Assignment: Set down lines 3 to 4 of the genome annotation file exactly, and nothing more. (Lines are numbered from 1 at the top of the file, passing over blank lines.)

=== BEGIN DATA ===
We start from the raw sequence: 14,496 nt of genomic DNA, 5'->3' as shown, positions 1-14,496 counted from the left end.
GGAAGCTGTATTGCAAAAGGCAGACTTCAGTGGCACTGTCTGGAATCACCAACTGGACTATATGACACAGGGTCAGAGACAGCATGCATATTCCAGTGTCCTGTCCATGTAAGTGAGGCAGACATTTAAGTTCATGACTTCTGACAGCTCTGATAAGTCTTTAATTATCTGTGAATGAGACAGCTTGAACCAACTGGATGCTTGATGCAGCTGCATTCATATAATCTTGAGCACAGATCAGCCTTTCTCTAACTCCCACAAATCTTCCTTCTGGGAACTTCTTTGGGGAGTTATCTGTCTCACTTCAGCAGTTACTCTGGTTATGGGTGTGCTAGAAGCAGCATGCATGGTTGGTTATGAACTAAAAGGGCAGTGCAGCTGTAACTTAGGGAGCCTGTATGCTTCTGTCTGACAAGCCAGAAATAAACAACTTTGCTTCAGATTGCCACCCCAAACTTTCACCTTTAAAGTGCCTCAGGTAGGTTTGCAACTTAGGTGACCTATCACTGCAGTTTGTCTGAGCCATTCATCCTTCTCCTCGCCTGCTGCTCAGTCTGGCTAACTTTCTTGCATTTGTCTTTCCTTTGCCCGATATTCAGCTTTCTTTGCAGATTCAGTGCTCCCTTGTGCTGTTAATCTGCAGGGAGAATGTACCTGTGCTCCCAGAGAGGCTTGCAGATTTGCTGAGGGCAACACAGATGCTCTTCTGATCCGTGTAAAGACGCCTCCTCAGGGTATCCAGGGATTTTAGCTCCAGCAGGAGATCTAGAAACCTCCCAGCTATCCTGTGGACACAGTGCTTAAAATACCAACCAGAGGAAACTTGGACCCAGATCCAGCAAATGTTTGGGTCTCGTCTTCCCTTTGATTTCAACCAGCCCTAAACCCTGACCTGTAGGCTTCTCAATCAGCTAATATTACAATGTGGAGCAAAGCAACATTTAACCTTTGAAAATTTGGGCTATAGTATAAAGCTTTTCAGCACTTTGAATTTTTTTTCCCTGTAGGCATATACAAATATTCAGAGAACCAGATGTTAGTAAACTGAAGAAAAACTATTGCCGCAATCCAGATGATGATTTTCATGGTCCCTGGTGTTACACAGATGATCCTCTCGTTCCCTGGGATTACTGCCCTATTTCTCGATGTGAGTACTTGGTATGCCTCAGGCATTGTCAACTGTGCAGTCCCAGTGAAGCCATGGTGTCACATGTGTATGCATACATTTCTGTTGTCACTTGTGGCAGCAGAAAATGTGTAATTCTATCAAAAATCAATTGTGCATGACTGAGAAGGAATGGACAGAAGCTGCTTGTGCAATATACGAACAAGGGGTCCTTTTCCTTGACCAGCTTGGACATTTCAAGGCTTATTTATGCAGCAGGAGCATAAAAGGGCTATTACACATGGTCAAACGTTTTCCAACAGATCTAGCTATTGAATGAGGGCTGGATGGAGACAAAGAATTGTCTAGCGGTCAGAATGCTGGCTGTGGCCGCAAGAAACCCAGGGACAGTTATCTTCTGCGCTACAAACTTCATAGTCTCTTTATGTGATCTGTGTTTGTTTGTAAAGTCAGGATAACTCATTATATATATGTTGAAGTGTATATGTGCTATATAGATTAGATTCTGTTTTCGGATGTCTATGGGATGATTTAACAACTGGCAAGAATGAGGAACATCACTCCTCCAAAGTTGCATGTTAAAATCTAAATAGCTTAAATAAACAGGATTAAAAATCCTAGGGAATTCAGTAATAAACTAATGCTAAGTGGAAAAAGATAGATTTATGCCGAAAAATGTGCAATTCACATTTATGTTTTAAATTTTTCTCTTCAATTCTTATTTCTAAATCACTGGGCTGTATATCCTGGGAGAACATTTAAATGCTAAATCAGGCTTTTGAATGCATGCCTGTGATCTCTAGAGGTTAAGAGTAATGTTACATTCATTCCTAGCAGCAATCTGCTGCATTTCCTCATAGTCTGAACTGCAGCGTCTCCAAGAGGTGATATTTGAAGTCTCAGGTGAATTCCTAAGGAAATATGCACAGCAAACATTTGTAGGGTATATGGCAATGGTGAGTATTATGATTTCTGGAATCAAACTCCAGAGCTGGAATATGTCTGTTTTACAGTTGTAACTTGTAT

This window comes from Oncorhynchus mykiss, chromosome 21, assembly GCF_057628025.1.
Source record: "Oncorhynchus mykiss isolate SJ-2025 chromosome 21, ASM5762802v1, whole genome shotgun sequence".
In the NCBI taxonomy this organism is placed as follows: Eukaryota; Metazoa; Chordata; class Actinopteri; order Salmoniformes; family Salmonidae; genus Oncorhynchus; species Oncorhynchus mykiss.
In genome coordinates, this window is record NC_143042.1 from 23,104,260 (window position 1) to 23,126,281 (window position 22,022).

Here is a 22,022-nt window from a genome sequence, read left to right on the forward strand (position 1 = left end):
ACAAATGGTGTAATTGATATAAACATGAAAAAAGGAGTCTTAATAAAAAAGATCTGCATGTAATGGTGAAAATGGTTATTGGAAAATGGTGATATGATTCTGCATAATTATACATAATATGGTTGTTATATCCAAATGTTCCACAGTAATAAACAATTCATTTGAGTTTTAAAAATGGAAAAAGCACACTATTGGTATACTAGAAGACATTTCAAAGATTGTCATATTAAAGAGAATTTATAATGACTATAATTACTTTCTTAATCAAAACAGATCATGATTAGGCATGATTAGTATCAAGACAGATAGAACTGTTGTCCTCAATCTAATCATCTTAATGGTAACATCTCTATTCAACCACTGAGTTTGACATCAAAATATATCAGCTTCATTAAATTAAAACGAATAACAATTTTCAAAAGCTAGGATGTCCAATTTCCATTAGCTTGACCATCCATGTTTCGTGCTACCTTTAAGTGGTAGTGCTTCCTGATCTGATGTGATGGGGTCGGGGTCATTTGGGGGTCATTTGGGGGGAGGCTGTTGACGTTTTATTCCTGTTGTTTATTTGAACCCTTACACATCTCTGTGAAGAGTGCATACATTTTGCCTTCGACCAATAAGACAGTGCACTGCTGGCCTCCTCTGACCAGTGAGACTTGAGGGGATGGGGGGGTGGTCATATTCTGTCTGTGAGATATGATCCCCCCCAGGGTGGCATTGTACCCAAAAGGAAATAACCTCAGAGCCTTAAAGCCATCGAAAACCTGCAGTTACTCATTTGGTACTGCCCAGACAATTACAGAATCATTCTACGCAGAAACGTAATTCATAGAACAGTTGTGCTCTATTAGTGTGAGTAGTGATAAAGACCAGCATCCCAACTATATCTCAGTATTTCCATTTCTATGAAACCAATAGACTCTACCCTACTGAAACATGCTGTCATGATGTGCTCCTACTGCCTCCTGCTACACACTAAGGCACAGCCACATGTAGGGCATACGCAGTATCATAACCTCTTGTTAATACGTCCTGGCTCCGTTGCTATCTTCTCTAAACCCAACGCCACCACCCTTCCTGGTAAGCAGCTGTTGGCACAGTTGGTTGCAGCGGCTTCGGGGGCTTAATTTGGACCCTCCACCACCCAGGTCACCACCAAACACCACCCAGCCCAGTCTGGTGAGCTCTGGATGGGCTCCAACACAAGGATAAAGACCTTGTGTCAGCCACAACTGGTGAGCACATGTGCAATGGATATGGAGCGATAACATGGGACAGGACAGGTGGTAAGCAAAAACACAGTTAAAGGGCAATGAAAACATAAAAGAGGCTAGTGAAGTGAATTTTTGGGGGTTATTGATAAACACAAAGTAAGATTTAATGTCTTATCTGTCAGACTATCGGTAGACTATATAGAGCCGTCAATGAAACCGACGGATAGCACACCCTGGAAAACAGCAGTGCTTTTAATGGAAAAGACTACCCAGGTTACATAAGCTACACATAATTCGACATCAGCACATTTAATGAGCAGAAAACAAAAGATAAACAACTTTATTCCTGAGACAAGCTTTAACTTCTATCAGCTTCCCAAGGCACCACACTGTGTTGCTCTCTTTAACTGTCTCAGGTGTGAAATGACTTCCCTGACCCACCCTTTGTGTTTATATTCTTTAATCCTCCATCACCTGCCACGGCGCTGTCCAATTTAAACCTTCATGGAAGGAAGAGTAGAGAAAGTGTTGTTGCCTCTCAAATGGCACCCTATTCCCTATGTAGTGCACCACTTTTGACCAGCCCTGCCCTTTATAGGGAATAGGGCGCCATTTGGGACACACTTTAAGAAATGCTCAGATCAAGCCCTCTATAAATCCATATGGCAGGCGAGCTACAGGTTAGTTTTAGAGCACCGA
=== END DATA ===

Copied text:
This window comes from Oncorhynchus mykiss, chromosome 21, assembly GCF_057628025.1.
Source record: "Oncorhynchus mykiss isolate SJ-2025 chromosome 21, ASM5762802v1, whole genome shotgun sequence".